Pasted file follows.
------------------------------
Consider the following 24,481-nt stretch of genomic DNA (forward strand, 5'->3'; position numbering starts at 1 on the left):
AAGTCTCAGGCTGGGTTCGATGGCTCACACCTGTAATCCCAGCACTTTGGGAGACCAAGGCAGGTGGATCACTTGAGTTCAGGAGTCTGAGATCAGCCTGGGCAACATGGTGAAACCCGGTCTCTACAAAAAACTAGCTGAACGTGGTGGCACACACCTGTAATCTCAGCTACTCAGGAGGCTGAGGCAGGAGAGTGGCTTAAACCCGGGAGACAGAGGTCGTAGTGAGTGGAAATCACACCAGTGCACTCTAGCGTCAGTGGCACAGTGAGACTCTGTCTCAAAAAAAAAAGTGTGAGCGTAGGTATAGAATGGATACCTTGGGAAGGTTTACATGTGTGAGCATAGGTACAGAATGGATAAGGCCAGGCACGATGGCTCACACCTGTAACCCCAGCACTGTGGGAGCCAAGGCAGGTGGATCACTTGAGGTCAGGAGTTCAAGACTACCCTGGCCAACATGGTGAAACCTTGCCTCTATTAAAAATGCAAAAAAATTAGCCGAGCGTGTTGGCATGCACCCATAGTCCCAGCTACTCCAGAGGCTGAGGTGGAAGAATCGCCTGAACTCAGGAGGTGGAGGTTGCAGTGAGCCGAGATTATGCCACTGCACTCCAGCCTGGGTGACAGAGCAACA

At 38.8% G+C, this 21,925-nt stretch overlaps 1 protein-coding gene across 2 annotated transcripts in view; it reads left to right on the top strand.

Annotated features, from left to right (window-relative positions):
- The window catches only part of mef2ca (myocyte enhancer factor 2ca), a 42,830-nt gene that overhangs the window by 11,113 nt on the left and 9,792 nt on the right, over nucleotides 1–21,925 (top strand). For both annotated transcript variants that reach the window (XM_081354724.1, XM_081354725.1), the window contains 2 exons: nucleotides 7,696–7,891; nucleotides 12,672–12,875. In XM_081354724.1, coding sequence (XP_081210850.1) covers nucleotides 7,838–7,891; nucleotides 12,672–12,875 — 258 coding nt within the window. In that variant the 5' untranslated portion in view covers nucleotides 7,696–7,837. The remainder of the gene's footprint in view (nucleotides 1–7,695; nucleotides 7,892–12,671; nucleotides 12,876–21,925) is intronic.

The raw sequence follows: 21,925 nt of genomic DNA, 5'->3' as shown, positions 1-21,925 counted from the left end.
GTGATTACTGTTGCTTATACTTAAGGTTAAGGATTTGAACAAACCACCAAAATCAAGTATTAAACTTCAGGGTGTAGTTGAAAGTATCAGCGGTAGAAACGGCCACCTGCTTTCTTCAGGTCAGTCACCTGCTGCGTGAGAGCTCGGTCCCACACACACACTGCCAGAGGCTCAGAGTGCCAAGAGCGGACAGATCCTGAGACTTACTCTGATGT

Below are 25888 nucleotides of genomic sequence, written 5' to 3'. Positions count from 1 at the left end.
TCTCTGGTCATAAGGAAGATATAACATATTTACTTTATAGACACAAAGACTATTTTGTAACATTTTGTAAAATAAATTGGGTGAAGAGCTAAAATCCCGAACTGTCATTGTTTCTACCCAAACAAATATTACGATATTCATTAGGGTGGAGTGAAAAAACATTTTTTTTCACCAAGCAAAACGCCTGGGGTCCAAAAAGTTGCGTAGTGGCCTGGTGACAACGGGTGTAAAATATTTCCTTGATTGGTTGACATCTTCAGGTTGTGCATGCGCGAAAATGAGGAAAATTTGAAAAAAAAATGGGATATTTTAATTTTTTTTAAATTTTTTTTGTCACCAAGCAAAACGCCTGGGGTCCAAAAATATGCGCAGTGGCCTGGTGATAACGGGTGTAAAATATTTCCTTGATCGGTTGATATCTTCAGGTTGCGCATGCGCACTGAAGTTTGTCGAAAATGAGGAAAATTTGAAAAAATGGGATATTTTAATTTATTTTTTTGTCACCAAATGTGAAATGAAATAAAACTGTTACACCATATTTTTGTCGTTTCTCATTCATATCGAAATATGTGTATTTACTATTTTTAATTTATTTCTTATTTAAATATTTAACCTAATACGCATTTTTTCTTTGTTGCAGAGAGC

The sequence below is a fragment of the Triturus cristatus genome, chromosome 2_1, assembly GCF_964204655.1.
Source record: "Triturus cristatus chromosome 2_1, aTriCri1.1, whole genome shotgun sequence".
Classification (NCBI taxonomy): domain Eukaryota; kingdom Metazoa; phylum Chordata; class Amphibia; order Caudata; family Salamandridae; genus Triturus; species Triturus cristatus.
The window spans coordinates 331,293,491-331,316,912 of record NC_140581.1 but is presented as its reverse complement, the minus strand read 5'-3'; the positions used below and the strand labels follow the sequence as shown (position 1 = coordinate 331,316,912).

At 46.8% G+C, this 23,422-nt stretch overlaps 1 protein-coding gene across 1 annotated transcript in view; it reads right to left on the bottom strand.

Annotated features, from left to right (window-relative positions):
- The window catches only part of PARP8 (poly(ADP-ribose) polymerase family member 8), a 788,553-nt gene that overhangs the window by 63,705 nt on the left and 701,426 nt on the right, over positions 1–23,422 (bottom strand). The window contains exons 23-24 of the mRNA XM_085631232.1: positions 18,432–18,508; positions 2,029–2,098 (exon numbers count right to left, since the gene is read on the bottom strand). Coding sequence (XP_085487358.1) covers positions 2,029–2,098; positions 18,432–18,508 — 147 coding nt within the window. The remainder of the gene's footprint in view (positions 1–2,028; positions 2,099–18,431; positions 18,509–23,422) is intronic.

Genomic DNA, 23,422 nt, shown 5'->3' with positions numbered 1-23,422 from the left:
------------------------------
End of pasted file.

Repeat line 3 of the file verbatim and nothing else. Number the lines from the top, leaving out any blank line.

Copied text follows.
At 38.8% G+C, this 21,925-nt stretch overlaps 1 protein-coding gene across 2 annotated transcripts in view; it reads left to right on the top strand.